Saturday, February 26, 2011

Battle At Flat Rock, 1864.

Here is a battle report that gives a lot of Kansas soldiers names.

Osage Catholic Mission, Kans., September 25, 1864.

SIR: I have the honor to forward the following details in relation to the late raid:

On Tuesday, 20th instant, 2 a. m., messenger arrived from Cabin Creek, reporting train captured. By 8 o'clock Tuesday stragglers began to arrive, confirming first report. Officers who had arrived earnestly requested me to send subsistence and transportation forward for the relief of the wounded. I dispatched Lieutenant Smith with a detachment and a wagon with rations. During Tuesday p. m. they continued to arrive in large numbers, and were positive that scores on the road would be overtaken and murdered if not assisted. Wednesday morning I placed Lieutenant Brooks, of the Sixth Kansas, in command of all stragglers at this post, and at the earnest solicitation of all officers present started for the scene of disaster with my company, a detachment of the third Wisconsin, and some Osage braves, who had volunteered as scouts and guides, taking two wagons with rations and forage. Scores were met on Wednesday.

Wednesday night encamped on the Neosho, six miles above mouth of La Bette. At 2 a. m. Thursday messenger arrived with order to return. By 3.30 a. m. was on the road to Mission. main body with teams arrived in camp at 11 a. m. bringing in over twenty sufferers. I have succeeded in saving, besides the lives of those early famished, several thousand dollars' worth of Government property. I got five mules yesterday brought in by Osages, whom I promised coffee and sugar for all property brought in. Two men from Companies C and G, Second Kansas, came in yesterday from the Arkansas River. They were taken prisoners at Flat Rock, brought by the rebels within for miles of the battle-field at Cabin Creek, and taken south after the capture of the train and made their escape at the crossing of the Arkansas. They report as follows:

The rebel force was composed of the Seventh, Twenty- ninth, Thirtieth, and Thirty- first Regiments Texas Cavalry, two Creek and one Seminole regiment, and a six- gun battery. They attacked the force at Flat Rock on Friday, having previously murdered the two companies of negroes stationed below.

James M. Carlton, Company C, Second Kansas, one of the escaped prisoners mentioned above, reports Corps. Robert Hampton, Privates James H. Davis, James Ledgewood, Bailey Duval, and Marion Thompson missing and supposed killed; Sergts. John Q. Farmer, G. Gugler, and James M. Nance, Corpl. Andrew W. Davis, Privates Peter Smith, William Stubblefield, Frank Thomas, Ezra Benson, Jacob Milliman, David Beigert, John Van Horn, Thomas Hickey, Amos Taylor, and John M. Taylor prisoners; Private William Pineger wounded and prisoner; all of Company C, Second Kansas.

Private Louis Hammer, Company G, Second Kansas, the other escaped prisoner, reports Sergeant McDugal and Private Smith killed; Sergt. John Tuxson and Private A. Frank Corbin wounded and prisoners; First Lieutenant Straw, Second Lieutenant Miller, Sergts. A. Jackson Hanna, and John Bousfield, Corpls. Frank White, Clark, and William T. Ainsworth, Privates Fuller, Riner Yelkin, John Harmon, James Mahoney, Dean; Henry Whiteday, Goodwin, Parker, and Edward B. Test prisoners.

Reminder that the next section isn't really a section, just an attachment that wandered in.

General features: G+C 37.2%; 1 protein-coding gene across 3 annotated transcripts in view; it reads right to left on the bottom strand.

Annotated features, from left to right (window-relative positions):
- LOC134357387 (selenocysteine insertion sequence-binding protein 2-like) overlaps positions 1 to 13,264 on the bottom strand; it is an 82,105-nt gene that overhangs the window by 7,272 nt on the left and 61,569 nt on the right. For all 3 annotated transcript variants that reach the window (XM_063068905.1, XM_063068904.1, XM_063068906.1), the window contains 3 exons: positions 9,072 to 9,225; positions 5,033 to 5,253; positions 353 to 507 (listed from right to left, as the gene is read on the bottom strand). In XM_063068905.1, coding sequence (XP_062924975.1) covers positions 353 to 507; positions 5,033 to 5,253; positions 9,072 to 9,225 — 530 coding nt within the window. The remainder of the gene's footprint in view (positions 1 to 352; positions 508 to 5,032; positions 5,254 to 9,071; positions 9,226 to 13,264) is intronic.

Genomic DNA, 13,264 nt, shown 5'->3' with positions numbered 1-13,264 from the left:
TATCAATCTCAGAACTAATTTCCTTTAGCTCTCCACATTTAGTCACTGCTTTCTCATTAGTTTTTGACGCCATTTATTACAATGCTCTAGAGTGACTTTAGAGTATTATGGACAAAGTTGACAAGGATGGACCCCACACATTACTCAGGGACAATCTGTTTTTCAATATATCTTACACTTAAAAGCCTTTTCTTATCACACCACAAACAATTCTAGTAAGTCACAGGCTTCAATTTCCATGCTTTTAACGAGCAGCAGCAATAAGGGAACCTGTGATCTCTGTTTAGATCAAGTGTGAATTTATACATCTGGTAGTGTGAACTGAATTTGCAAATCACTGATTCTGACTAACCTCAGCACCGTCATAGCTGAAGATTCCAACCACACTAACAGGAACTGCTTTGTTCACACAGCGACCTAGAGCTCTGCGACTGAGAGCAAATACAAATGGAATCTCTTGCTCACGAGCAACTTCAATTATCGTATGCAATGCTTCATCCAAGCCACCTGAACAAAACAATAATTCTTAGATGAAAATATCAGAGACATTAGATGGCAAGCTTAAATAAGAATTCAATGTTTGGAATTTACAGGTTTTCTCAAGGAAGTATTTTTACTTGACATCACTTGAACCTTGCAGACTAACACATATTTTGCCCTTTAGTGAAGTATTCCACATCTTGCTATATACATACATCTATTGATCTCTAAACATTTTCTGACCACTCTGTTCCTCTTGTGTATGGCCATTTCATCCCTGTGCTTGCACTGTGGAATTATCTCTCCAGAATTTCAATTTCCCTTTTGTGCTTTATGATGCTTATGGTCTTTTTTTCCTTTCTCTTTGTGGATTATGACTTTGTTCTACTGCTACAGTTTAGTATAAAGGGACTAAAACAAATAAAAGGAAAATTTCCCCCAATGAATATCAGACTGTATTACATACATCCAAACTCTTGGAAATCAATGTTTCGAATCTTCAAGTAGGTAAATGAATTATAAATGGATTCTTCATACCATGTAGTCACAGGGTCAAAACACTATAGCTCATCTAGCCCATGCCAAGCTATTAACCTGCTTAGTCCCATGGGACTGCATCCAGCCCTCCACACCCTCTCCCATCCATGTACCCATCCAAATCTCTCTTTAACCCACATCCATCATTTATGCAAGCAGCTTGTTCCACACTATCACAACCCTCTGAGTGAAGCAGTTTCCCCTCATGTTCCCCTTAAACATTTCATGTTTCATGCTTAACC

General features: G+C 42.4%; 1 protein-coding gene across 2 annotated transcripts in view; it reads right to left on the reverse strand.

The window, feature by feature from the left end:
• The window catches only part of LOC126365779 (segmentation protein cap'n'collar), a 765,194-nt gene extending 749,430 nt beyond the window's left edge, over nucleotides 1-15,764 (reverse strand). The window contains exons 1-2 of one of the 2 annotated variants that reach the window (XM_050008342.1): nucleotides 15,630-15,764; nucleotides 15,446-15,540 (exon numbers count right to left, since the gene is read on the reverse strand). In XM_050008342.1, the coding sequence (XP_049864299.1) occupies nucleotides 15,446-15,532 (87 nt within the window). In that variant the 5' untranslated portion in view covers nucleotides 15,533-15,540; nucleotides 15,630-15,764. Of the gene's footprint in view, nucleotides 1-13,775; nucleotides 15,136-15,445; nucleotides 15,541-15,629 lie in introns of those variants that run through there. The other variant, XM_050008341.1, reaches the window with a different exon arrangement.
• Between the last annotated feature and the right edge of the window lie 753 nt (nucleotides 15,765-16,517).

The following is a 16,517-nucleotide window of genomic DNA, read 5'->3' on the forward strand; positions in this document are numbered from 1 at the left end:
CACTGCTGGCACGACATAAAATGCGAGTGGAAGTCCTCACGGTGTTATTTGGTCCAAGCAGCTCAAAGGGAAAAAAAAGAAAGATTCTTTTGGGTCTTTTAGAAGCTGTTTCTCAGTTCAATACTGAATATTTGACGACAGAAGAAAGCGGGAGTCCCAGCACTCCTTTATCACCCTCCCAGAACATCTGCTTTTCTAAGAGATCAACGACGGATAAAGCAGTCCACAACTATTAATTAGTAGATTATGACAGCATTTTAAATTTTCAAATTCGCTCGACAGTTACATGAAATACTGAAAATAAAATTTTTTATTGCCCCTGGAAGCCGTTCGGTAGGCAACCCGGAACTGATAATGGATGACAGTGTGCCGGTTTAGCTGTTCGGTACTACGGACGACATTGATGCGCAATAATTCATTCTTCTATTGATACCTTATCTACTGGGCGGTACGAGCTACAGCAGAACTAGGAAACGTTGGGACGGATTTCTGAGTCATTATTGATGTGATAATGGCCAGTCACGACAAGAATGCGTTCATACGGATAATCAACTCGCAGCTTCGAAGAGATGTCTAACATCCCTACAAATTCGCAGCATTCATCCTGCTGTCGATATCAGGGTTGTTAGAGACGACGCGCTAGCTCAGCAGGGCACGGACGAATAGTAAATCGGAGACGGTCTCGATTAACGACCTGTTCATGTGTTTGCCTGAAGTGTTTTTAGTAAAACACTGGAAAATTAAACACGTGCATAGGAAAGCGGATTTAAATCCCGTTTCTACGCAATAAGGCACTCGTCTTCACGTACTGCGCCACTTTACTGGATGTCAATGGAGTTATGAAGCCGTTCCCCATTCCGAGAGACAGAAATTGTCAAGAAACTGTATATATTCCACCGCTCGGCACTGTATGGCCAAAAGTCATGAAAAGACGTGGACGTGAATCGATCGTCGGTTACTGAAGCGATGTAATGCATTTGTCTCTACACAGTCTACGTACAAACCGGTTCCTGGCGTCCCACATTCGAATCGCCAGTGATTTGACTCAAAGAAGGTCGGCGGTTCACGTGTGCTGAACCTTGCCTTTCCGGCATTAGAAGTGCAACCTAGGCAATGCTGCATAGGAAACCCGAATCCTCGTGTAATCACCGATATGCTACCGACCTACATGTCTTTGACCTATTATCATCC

The rebels took over the Arkansas about 150 prisoners, 100 being soldiers, the remainder citizens and teamsters. They left Perryville, Ark., on Tuesday,- instant, with four days' rations. A portion of the force was from Boggy Depot, Ak. They had five negro soldiers prisoners, the remainder they killed, some thirty in number. Of the citizens taken prisoner Mr. Twist, Mr. Martin (hay contractor), are mentioned. The rebels arrived at the Arkansas crossing on Tuesday evening, when they were met by General Cooper with another force to assist them over with the fruits of their expedition and cover their retreat to Perryville. They effected the crossing about 10 o'clock Tuesday night. The above- named escaped prisoners report the rebels highly elated at their success. A teamster from below has just come in, having been without food since last Sunday, a week to- day. He has been lying in the timber mostly, being afraid to venture out.

I remain, colonel, very respectfully, your obedient servant,
Captain, Commanding Company.
Lieutenant Colonel GEORGE H. HOYT,
Fifteenth Kansas Volunteer Cavalry.


Steven Hatesohl said...

Thanks for this information. My great great grandfather was Johan Tuxhorn, his name was mispelled in most of his military records as John Tuxson. He was listed in this account as wounded and taken prisoner. He survived his wounds and his time as a POW. After the war, he returned home to Auburn, NE where was a successful farmer, community leader, and the father of ten children.

Steven Hatesohl said...
This comment has been removed by the author.
Sue Peterson Blyth said...

My great-grandfather was Private Peter Smith who was taken captive and spent time in prison in Texas during the war. He was released after the war and went back to Kansas - where he had numerous children - my grandmother being the 21st child. It looks like he may have been taken for dead at one point. I do know he was injured during the war - so that may have been the reason that they thought he was dead.